Sikorsky S-64 Skycrane / CH-54 Tarhe



Before the S-60 was destroyed in April 1961, Sikorsky had already begun the S-64 Skycrane project. Sikorsky Aircraft produced the prototype (N325Y) of its S-64 Skycrane and this flew for the first time on 9 May 1962. The S-64 is a flying crane helicopter consisting of a basic skeletal to which can be attached large freight containers or people pods for short-haul transportation. The S-64 retained the same basic rotor system as the S-60, and had a pair of 4050shp JFTD-12A shaft turbines mounted side-by-side on top of the fuselage boom, and had no fin area below the boom, and a 42,000-lb gross-weight. Ground clearance beneath this boom is 2.84m and the main wheel track is 6.02m, hence loads of considerable size can be fitted underneath the S-64. The six-blade, fully articulated main rotor and four-blade tail rotor. Steel driveshafts. Main gearbox below main rotor, intermediate gearbox at base of tail pylon. Tail gearbox at top of pylon. Main gearbox rated at 4,922kW on CH-54A. Two fuel tanks in fuselage, forward and aft of transmission, each with capacity of 1,664 litres. Total standard fuel capacity 3,328 litres. Provision for auxiliary fuel tank of 1,664 litres capacity, raising total fuel capacity to 4,992 litres.
Undercarriage is non-retractable tricycle type, with single wheel on each unit of CH-54A/S-64E, twin wheels on main units of S-64F. CH-54A/S-64E mainwheel tyres size 38.45 x 12.50-16, pressure 6.55 bars. S-64F mainwheel tyres size 25.65 x 8.50-10, pressure 6.90 bars. Nosewheels and tyres of all versions size 25.65 x 8.50-10, pressure 6.90 bars.
The pilot and co-pilot sit side by side at front of cabin. Aft-facing seat for third pilot at rear of cabin, with flying controls. The occupant of this third seat is able to take over control of the aircraft during loading and unloading. Two additional jump seats available in cabin.
A feature of this aircraft is that the landing gear can be lengthened and shortened hydraulically, so that the helicopter can 'crouch' on to its load, raise it off the ground and then, if desired, taxi with it to a more suitable take-off point. Two additional prototypes, N305Y and N306Y, were completed for evaluation by the Federal German forces. Re-registered D-9510 (early 1963) and D-9511, they were operated under the aegis of the former Weser Flugzeugbau.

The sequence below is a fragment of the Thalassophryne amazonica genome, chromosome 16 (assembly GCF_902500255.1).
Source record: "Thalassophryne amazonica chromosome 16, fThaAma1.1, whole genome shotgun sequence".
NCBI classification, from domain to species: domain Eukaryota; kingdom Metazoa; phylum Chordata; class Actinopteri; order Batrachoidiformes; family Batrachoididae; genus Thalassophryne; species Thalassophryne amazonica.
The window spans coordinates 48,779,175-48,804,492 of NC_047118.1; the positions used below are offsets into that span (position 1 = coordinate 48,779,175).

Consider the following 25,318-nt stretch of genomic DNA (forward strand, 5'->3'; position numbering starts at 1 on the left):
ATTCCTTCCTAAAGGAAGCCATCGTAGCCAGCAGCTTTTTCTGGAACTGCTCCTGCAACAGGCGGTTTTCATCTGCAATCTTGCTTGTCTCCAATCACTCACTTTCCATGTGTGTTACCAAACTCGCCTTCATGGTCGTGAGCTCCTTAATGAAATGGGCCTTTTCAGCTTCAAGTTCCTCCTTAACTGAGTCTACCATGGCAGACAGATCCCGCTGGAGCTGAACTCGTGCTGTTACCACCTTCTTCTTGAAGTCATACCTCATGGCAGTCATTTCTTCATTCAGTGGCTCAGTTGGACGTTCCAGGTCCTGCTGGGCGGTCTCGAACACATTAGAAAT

After evaluation of the original prototype at Fort Benning, Georgia, the U.S. Army placed a pre-series order in June 1963 for six S-64A's with the military designation YCH-54A and allotted the serial numbers 64-14202 through -14207. 64-4256 probably is a cancelled order. These aircraft were delivered to the Fort Benning-based 478th Aviation Company beginning in June 1964. Five of these were operated with the 478th Aviation Company supporting the U.S. Army's 1st Cavalry Division in Vietnam.
Sikorsky CH-54 (US Army / KYNG)
This unit took four of the machines to Vietnam for a thorough field evaluation, upon the successful conclusion of which the Army placed orders for fifty-four CH-54A production aircraft, 66-18408-18413, 67-18414-18431, and 68-18432-18459. In 1965, a CH-54 at Ft. Bragg, N.C. established a world record lift of 90 passengers. Eighteen more CH-54A's were ordered in 1966, and total orders stood at about sixty in 1968, later aircraft having uprated -4A engines of 4620shp each.


A military version, designated CH-54A, gained three international height records in 1965; those involving a 2,000 kg payload to a height of 28,743 ft (8,761 m) and a 1,000 kg payload to a height of 29,340 ft (8,943 m), were unbeaten in mid-1972.




Loads which can be lifted by the S-64A/CH-54A include trucks or palletised containers holding a field hospital unit, 48 casualty litters, 67 troops or 10382kg of cargo; one CH-54A in Vietnam has successfully lifted 87 troops.  
Meanwhile a Sikorsky-owned S-64A and the sixth aircraft of the U.S. Army's original order have been used to further the acceptance of the type for the civil market. During 1967, N325Y carried out tests on behalf of the Los Angeles Airport Department with the 23-seat Budd XB-1 Skylounge pod, designed to speed connection between the city's airports and the city centre. The S-64's cargo pod is a box 8.36 x 2.69 x 1.98m.




The larger CH-54B version with twin 4800shp T73-P-700 turbines and 2300kg more lifting power, went into service with the US Army in 1969; eventual thirty-seven CH-54Bs (serials 69-18462 through -18498). The -B model Tarhe differed from the earlier -A primarily in having more powerful engines, high-lift rotor blades, a modified main rotor gearbox and rotor head, a payload capacity increased by some 5000 pounds, and dual-wheeled main landing gear.
Sikorsky CH-54B 69-18464
Thirty-seven CH-54B were built; 69-18460-18484, 70-18485-18490, and 71-18491/18498. Twenty-two universal carrier pods, 27'5" long and 8'10" wide, used by these aircraft were serialled separately (68-18578-18599).


Also under development was the S-64B/CH-54B, an enlarged three-turbine version designed to lift a 16329kg payload.

In addition to its use by civil operators on a variety of duties, 80 were ordered as CH-54A/B Tarhes by the US Army. The US Army bought 97 with deliveries between June, 1964 and 1972, and in Vietnam was used to retrieve 380 downed aircraft, saving $210 million. The Tarhe served in a heavy-lift role in Vietnam, with the 478th and the 291st Aviation Companies. The Tarhe can carry sling loads, vehicles or other items on a special platform, or a detachable military pod for 45 troops, 24 stretchers, or 20,000 lb (9,072 kg) of freight. The last one was retired in 1993.